To construct the biological network of frailty, the frailty-related genes were collected from the GEO database (http://www.ncbi.nlm.nih.gov/geo/) and GeneCards (https://www.genecards.org/). In the GEO database, the GSE1428 series (platform: GPL96) of 12 specimens with skeletal muscle sarcopenia and 10 normal specimens was used. Data for 127 “frailty” gene sets from the GeneCards database. Finally, 167 frailty-related genes were obtained.

Data Processing

We compared different sample groups in the GEO series and screened differentially expressed genes by the GEO query (2.54.1 version) and limma (3.42.2 version) R packages. The recognition threshold was set as differentially expressed genes (DEGs) with a false discovery rate of < 0.05 and |log2 multiple changes| of > 1. The upregulated and downregulated genes were analyzed. Hierarchical cluster analysis was then performed on the GEO series. The extracted and analyzed genetic data were visualized using the ggplot2 (3.3.3 version) and ComplexHeatmap (2.2.0 version) R packages.
The DEG list combined the extracted GeneCards and GSE1428 series for gene ontology (GO) and protein interaction analyses. GO functional enrichment analysis is a process of classifying genes or proteins. GO analysis and visual processing were performed using Metascape (http://metascape.org). Disease enrichment analysis was performed using the DisGeNET platform (http://www.disgenet.org) (28). Protein interaction analysis aims to establish a protein–protein interaction (PPI) network. The PPI network was established through the STRING11.5 (https://string-db.org/) online analysis platform. The potential targets of frailty were introduced into the STRING database with the species limited to “Homo sapiens” to obtain the PPI data. The data extracted from the PPI network were analyzed and visualized by R. All bioinformatics analyses were performed using R version 3.6.3.

Serum Sample Collection and Testing

Blood collection

In all patients, venous blood samples were taken in the morning following an overnight fast and after at least 15 minutes of supine rest. Blood samples were collected in vacutainer tubes (5 mL and serum samples were produced by centrifugation at 3000 rpm for 10 minutes at 4℃ (K15, Sigma, Osterode am Harz, Germany). Serum samples were stored at -80℃ until analysis.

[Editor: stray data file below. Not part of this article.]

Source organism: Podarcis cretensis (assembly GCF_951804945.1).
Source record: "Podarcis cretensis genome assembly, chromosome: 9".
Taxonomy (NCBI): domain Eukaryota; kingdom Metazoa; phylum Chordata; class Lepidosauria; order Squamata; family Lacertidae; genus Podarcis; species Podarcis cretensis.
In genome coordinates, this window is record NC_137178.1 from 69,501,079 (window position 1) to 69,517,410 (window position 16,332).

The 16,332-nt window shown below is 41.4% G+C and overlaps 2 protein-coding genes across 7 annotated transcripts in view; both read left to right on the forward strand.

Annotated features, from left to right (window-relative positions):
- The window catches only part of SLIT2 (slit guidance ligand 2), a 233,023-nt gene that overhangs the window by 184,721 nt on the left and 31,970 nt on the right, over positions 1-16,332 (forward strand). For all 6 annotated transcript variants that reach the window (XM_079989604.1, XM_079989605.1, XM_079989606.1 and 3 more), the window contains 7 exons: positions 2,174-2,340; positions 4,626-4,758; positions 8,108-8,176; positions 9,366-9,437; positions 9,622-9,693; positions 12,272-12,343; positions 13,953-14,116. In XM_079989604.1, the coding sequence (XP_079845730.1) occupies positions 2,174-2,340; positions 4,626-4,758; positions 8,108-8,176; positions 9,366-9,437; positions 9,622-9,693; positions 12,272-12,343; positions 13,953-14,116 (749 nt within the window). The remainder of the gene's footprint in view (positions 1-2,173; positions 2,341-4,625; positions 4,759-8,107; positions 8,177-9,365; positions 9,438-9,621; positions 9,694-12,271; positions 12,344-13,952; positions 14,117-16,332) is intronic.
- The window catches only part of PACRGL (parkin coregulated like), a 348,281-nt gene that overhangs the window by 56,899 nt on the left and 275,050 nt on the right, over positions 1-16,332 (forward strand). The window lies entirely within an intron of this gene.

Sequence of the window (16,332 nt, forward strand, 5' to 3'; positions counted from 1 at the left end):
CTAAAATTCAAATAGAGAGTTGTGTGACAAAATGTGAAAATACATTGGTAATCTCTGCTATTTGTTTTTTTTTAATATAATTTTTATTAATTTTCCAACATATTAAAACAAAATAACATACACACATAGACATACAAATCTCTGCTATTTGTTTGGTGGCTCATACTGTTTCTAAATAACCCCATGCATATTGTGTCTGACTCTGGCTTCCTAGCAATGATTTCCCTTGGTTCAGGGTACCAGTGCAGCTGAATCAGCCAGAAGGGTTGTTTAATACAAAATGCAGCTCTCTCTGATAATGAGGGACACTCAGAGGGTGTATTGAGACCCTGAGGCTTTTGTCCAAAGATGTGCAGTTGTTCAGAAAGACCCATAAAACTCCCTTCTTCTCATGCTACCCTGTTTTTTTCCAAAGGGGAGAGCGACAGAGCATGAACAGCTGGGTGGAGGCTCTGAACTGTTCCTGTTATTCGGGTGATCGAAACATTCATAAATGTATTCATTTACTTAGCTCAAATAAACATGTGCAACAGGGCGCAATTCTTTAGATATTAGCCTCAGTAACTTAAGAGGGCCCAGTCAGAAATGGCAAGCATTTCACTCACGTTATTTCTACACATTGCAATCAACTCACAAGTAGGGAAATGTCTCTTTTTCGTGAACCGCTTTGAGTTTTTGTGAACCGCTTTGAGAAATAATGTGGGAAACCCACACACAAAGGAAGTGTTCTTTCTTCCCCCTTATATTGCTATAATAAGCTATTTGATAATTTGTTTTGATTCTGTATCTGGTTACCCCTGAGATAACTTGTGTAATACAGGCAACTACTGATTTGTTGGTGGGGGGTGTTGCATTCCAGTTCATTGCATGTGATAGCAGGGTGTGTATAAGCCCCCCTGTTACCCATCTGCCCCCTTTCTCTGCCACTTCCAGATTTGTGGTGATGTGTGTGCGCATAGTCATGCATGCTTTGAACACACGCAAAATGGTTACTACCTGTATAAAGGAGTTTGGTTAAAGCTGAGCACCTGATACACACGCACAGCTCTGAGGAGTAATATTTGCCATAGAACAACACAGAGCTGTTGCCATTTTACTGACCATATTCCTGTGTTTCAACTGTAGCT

Measurements of frailty biomarkers and myokines

Based on bioinformatics data and analysis results, the following five potential frailty biomarkers and myokines were identified: leptin, adenosine 5‘-monophosphate-activated protein kinase (AMPK), decorin (DCN), myostatin (MSTN), and irisin. The serum concentrations of these potential frailty markers and myokines were assessed. Serum was prepared for enzyme-linked immunosorbent assay using the appropriate kits (MSTN, irisin, leptin, DCN: Wuhan Huamei Biotech Co., Ltd., Wuhan, China; AMPK: Shanghai Jianglai Industrial Limited by Share Ltd., Shanghai, China). The lower detection limits for MSTN, irisin, leptin, DCN, and AMPK were 0.625 ng/mL, 3.12 ng/mL, 0.156 ng/mL, 3.9 pg/mL, and 0.312 ng/mL, respectively. The coefficients of variation for the five assays ranged from 8% to 15% during the sample analysis period. Results were expressed as pg/mL (DCN) or ng/mL (MSTN, leptin, irisin, AMPK). Each sample was run twice, and the mean for each sample was used as the index value. Two kit-supplied quality controls were run on each plate in duplicate and confirmed to fall within the expected range. Myokine concentrations were calculated by reference to an eight-point five-parameter logistic standard curve for each myokine.